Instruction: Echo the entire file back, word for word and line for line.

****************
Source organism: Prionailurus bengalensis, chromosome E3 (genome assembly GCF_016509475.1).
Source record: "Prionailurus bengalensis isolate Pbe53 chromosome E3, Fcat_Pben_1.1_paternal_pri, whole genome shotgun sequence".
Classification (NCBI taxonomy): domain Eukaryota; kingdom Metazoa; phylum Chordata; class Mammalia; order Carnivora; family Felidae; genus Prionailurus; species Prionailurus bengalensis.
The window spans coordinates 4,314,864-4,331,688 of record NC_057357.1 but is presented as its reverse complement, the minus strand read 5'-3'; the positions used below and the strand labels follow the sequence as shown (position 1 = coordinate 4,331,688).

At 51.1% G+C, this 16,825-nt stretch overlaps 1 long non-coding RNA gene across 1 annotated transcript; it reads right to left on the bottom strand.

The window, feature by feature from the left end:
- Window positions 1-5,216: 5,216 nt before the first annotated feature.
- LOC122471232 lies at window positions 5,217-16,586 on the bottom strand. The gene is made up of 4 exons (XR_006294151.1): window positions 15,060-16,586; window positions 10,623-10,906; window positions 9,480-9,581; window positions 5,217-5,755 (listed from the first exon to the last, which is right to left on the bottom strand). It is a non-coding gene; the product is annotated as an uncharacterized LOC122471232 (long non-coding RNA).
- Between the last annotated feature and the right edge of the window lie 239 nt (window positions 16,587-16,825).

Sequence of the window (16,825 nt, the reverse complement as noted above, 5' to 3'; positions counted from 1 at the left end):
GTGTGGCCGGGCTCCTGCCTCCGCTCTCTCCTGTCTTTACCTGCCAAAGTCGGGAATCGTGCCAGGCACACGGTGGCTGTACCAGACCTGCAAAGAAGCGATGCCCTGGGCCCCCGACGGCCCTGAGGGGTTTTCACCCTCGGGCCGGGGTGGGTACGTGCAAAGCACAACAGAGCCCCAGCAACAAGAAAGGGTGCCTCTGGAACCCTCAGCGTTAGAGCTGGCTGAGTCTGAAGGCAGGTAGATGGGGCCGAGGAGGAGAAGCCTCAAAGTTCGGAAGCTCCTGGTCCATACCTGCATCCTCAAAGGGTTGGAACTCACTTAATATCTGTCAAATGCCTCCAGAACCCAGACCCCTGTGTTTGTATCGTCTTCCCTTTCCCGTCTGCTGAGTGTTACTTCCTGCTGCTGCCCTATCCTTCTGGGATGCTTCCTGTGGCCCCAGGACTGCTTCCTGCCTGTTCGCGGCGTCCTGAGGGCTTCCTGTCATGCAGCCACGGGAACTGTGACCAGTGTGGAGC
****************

Source organism: Prionailurus bengalensis, chromosome E3 (genome assembly GCF_016509475.1).
Source record: "Prionailurus bengalensis isolate Pbe53 chromosome E3, Fcat_Pben_1.1_paternal_pri, whole genome shotgun sequence".
Classification (NCBI taxonomy): domain Eukaryota; kingdom Metazoa; phylum Chordata; class Mammalia; order Carnivora; family Felidae; genus Prionailurus; species Prionailurus bengalensis.
The window spans coordinates 4,314,864-4,331,688 of record NC_057357.1 but is presented as its reverse complement, the minus strand read 5'-3'; the positions used below and the strand labels follow the sequence as shown (position 1 = coordinate 4,331,688).

At 51.1% G+C, this 16,825-nt stretch overlaps 1 long non-coding RNA gene across 1 annotated transcript; it reads right to left on the bottom strand.

The window, feature by feature from the left end:
- Window positions 1-5,216: 5,216 nt before the first annotated feature.
- LOC122471232 lies at window positions 5,217-16,586 on the bottom strand. The gene is made up of 4 exons (XR_006294151.1): window positions 15,060-16,586; window positions 10,623-10,906; window positions 9,480-9,581; window positions 5,217-5,755 (listed from the first exon to the last, which is right to left on the bottom strand). It is a non-coding gene; the product is annotated as an uncharacterized LOC122471232 (long non-coding RNA).
- Between the last annotated feature and the right edge of the window lie 239 nt (window positions 16,587-16,825).

Sequence of the window (16,825 nt, the reverse complement as noted above, 5' to 3'; positions counted from 1 at the left end):
GTGTGGCCGGGCTCCTGCCTCCGCTCTCTCCTGTCTTTACCTGCCAAAGTCGGGAATCGTGCCAGGCACACGGTGGCTGTACCAGACCTGCAAAGAAGCGATGCCCTGGGCCCCCGACGGCCCTGAGGGGTTTTCACCCTCGGGCCGGGGTGGGTACGTGCAAAGCACAACAGAGCCCCAGCAACAAGAAAGGGTGCCTCTGGAACCCTCAGCGTTAGAGCTGGCTGAGTCTGAAGGCAGGTAGATGGGGCCGAGGAGGAGAAGCCTCAAAGTTCGGAAGCTCCTGGTCCATACCTGCATCCTCAAAGGGTTGGAACTCACTTAATATCTGTCAAATGCCTCCAGAACCCAGACCCCTGTGTTTGTATCGTCTTCCCTTTCCCGTCTGCTGAGTGTTACTTCCTGCTGCTGCCCTATCCTTCTGGGATGCTTCCTGTGGCCCCAGGACTGCTTCCTGCCTGTTCGCGGCGTCCTGAGGGCTTCCTGTCATGCAGCCACGGGAACTGTGACCAGTGTGGAGC